Regardless of your views on CPAC, there’s no denying the feeling of community —positive or negative— that it can bring. It reunites old friends who share similar ideas and beliefs, can make you feel really well-liked or out of place, and lends itself to both pleasant and awkward run-ins.
Upon being stopped by old friends and colleagues every couple of minutes at CPAC, Kyana and I determined that the gathering is similar to the first day back at school after a long summer. For us, CPAC is like high school because we enjoyed those years and always looked forward to starting each new semester, which allowed us to get back in the swing of things with our respective social circles.
For those who dislike CPAC (perhaps journalists with centrist or left-wing outlets who are forced to cover the event), it’s more like the first day of middle school, which I’m fairly certain is universally horrendous for all. You are a pariah and dread bumping into those with whom you have a bad history. You don’t want to be there, but you have to attend. You cope with this thing by writing away in your journal, or in the contemporary world, your blog, and tweeting about your problems with the cream of the crop folks.
Though I don’t identify with a political party, I liked the first day of CPAC. It was a nice reunion with my former interns, coworkers and bosses, and DC friends. You have the chance to see how they’ve changed over an extended period of time and what they’ve been up to lately. You may even be on the lookout for a former flame. A friend of mine was scoping out CPAC attendees all day in search of his ex-girlfriend. I’m glad I didn’t spend my day worrying like that. Oh, the tangled web of nerd love.
Thankfully, all my interactions have been positive. I even met some of my Twitter followers, and the encounters made me think of high school students who instant message each other constantly but never interact in person. I’m not here for the politics, but to be with my friends and feel a sense of community, which I’m still lacking in New York. It’s like spending a lonely summer at home and being so thrilled to return to school, where you can actually hang out with people all day.
While CPAC 2012 encounters were just what I needed to remind myself that I have a strong social network, I know plenty of individuals here who would probably rather be with a different crowd. After all, CPAC undoubtedly has a hierarchy. It’s the adult equivalent of a high school cafeteria. The really popular speakers get the Marriott Ballroom for speeches whereas the lesser valued folks are only granted the Marshall Ballroom. The media is divided into tiers as well. Those from big time news organizations get a large room, free coffee and snacks, and a pink media sticker while bloggers are limited to a tiny seating area with too few extension cords. The popular people give short speeches and make themselves scarce because they’ll get mauled if they don’t keep a low profile. Some just dodge the area as much as possible to minimize the number of uncomfortable moments they’ll have. Sarah Palin is the superintendent you always hear about but never see. Speaker Boehner is the likable principal you want to befriend but know is too busy to meet with you one-on-one. Ann Coulter is Homecoming Queen, and Andrew Breitbart and Matt Lewis are on Homecoming court. Mitt Romney is student body president and Newt Gingrich is his charming rival who rubs many the wrong way and simply isn’t diplomatic enough to dethrone the current leader. Rick Perry is the football star who not so long ago seemed to be on top of the world and Homecoming King material, but lost his appeal overnight. Herman Cain is the wannabe cool kid who has a few acquaintances in the in-crowd but is always last to be invited to big events and parties. Gretchen Weiners, anyone?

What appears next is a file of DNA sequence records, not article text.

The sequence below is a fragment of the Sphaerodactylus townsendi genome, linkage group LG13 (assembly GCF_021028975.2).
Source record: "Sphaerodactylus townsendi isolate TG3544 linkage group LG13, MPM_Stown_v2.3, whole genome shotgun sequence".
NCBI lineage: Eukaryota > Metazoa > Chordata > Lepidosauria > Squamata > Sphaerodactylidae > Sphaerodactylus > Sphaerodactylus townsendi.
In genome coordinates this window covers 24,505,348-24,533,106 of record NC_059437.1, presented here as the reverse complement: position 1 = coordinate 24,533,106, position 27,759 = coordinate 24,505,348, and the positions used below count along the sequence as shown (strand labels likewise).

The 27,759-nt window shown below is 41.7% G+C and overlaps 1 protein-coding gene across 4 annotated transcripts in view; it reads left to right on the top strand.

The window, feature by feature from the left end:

Then there are those who seem to have less-than-grand CPAC stories. Though I have absolutely no clue what he thinks of CPAC, Mediaite’s Tommy Christopher published a hilarious tweet Thursday that reads, “@andrewbreitbart just almost knocked me down [the] escalator.” It’s all too reminiscent of the generic insufferable school days in which nothing seems to go in your favor. Maybe someone whacks your textbooks out of your hands or accidentally spills his/her lunch on you in front of the whole student body. My only comparable experience took place at the end of sixth grade, when one of my bullies kicked my rolling backpack (thanks, mom and dad for making me an even bigger nerd by making me wear that) with so much force that the wheel broke, provoking laughter and hysteria from passersby and even some callous teachers. We all have stories like this, and while they probably don’t occur at CPAC, it’s
easy to feel like an outsider at this conference.
It’s been awesome to get together with good people this week, even though I’ve had to sit through some really dull, underwhelming speeches (read: boring classes!) throughout the experience. Like in school, there’s no shortage of excitement here, especially with the Occupy protesters chanting outside. As long as I have the chance to see people I care about, I’m fulfilled enough, regardless of what happens on stage. I took the same approach to education: My most valuable experiences were not born in the classroom, but in the presence of classmates and friends.